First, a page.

The story of a teenage scripter


Monday, April 14, 2014

Last week I was just browsing the TMS site, looking at the version numbers of existing products, when I saw TMS Scripter current version: 6.3. I see those numbers often and I’m used to them, but this time, I was a little bit shocked. Just like a father whose son is born and, in the blink of an eye, watches this son going to college in his eighteen, I was astonished to see how far TMS Scripter went, and for so long. It’s true that my oldest son is just about to turn 5 years-old, but for that my eyes didn’t even have to blink – they were wide open – so I can imagine how it might be for a father of a grown-up son. My second son is only 12 days old, and got me so worried last week to the point I went to the gym with a different tennis shoe in each foot and only noticed it when I came back home. I’m trying not to blink an eye. But I digress.

Thing is TMS Scripter is already a teenager. I have to face it. First version was released in 2001, but it was being already used in internal projects for at least three years. It’s interesting to see old family pictures, and the following one shows version 1.5 from November, 2001, when it was still called TatPascalScripter and had just a new featured added: COM interfaces support.

Since then, it had fourty-six – fourty-six! – releases, which added the following main features (in chronological order) that transformed TMS Scripter over the years:

  • Support for COM Interfaces
  • Basic Syntax
  • Delphi classes import tool
  • Debugger
  • Syntax highlight memo with breakpoints, etc.
  • Events support
  • Code completion
  • WebScripter
  • Watches
  • Thread support
  • Script-based libraries
  • DLL importing from script
  • Source explorer
  • Script-based forms
  • Complete IDE with form designer and object inspector
  • Automatic class import using new RTTI
  • Parameter hints
  • Script-based classes
  • Undo/Redo in form designer
  • Windows 64-bit support
  • Firemonkey Forms
  • Mac OS support

Besides, of course, constant language improvements, introduced over the releases, and support to all the new Delphi versions released, until the latest one, XE6, with no exception.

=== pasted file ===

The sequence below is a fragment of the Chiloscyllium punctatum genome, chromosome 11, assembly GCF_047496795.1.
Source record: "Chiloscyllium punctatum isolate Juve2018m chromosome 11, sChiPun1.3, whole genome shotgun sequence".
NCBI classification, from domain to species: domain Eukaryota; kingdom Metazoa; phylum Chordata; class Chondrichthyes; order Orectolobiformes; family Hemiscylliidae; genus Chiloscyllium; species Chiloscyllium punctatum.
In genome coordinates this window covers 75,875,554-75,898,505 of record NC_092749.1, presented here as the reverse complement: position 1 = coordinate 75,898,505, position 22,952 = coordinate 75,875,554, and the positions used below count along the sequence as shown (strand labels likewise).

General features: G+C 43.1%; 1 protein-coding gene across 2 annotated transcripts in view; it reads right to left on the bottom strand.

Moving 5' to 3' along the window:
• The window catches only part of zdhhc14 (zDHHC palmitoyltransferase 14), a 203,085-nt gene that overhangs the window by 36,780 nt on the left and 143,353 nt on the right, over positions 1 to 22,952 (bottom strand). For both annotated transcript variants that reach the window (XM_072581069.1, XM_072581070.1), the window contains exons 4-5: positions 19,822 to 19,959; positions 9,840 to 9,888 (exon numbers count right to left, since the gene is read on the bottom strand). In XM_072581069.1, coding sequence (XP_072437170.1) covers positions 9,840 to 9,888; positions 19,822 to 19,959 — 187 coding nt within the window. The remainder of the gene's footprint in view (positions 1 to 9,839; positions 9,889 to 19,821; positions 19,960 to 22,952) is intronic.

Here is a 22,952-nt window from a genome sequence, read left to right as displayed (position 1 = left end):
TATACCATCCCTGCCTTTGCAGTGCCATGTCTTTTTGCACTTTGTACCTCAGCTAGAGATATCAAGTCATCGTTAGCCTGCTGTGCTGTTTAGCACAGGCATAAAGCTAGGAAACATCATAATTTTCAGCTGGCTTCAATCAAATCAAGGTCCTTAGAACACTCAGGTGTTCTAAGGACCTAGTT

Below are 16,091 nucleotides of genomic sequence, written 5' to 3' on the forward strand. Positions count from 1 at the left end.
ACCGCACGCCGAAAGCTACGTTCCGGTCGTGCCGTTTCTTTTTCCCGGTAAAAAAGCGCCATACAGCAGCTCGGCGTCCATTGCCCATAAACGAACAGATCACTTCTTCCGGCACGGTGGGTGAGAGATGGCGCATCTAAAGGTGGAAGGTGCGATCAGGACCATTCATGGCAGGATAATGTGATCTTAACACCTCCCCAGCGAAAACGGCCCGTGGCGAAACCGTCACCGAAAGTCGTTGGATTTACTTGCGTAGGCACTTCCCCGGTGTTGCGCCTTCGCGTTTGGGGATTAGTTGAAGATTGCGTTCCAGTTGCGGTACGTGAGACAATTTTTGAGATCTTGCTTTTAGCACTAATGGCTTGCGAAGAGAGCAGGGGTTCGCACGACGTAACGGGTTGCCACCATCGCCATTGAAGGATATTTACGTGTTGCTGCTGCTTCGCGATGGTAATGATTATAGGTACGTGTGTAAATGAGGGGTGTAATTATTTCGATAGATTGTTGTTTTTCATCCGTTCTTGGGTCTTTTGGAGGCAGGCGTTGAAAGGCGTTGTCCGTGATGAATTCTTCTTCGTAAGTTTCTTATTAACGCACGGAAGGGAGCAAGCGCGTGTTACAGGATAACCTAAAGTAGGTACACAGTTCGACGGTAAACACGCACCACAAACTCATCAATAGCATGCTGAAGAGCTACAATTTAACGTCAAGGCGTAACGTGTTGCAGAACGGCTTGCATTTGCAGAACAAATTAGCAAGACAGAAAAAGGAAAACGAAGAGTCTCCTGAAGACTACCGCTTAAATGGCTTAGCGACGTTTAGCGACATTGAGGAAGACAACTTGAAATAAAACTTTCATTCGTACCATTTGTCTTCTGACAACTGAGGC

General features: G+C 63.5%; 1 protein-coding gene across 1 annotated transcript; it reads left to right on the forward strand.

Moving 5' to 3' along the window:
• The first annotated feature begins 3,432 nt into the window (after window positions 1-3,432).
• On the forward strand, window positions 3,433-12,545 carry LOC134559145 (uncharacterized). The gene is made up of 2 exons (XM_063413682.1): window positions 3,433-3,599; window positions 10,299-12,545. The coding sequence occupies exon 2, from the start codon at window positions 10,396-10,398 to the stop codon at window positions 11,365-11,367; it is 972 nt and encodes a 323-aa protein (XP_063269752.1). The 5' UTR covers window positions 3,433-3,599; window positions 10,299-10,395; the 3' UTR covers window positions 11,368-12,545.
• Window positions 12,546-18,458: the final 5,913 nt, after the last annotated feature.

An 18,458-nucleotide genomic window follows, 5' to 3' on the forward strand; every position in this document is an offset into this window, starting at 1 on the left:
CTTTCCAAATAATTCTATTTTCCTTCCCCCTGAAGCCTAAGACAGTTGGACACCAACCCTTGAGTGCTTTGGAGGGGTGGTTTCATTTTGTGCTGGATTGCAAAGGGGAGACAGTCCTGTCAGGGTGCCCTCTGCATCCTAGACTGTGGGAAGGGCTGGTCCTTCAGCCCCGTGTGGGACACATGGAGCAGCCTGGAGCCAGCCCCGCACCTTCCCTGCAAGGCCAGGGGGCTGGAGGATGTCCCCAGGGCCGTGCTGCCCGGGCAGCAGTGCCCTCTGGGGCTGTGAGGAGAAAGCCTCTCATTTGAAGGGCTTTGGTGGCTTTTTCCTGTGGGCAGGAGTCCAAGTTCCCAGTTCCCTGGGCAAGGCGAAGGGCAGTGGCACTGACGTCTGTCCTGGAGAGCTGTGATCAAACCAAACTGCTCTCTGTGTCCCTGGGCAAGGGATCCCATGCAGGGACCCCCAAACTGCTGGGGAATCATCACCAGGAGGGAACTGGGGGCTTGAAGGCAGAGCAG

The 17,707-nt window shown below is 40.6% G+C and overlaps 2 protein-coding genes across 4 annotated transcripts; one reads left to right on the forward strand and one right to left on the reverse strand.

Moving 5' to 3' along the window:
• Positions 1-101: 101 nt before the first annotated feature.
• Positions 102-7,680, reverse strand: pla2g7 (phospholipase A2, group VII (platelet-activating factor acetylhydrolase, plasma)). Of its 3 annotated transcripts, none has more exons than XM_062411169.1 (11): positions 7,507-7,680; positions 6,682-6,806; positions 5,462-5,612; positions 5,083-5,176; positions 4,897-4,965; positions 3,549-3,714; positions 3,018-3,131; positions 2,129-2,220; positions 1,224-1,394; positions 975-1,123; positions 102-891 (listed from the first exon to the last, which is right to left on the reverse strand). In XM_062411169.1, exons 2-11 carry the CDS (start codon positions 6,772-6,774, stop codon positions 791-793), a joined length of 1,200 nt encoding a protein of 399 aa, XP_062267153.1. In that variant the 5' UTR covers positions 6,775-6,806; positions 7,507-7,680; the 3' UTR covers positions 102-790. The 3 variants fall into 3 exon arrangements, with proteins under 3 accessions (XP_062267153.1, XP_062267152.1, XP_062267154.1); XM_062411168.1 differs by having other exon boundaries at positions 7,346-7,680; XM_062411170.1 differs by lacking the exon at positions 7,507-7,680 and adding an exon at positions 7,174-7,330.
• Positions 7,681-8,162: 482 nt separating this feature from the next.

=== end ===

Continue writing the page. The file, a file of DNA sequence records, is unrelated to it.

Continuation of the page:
Over all those years and versions, full backward compatibility was kept, regression bugs were minimized and fixed, and I believe most of TMS Scripter users had a safe and peaceful life like, with full support and compatibility – including the famous migration from ANSI to UNICODE.

But what brings more satisfaction is to see the different way TMS Scripter affects many users. Yes, TMS customers are overall satisfied, enjoy the high number of features in our products, and appreciate the support we provide. But TMS Scripter is, of the products I manage, the one that receives more “emotional” comments. Users mention to be surprised every day with it, and comment how it constantly opens new doors in their applications. I believe one of the reasons for that is the fact that TMS Scripter is an “open” product, with so many different ways to use and applications, that it often requires (and allows) a great amount of creativity from its users, making them a kind of “artist” of their own software.

Yes, TMS Scripter is already a teenager. But more exciting things will come and its story doesn’t end here.

Wagner R. Landgraf


This blog post has received 3 comments.

1. Friday, June 06, 2014 at 4:12:10 AM

When will the form designer and object inspector support firemonkey as VCL?

Zhong wenqing

2. Friday, June 06, 2014 at 8:36:22 AM

We don''t have a short-term plan for that. Scripting itself will work cross-platform, but currently, no plans for form designer/object inspector.

Wagner Landgraf

3. Wednesday, August 03, 2016 at 9:57:40 AM

Maybe time to look at bringing the form designer to FireMonkey now?
I would very much like to use this product, but this is still a detrimental factor for me.

Johan Swart

Add a new comment:
  You will receive a confirmation mail with a link to validate your comment, so please use a valid email address.
Change Image
Fill in the characters from the image above:

All fields are required.

Previous  |  Next  |  Index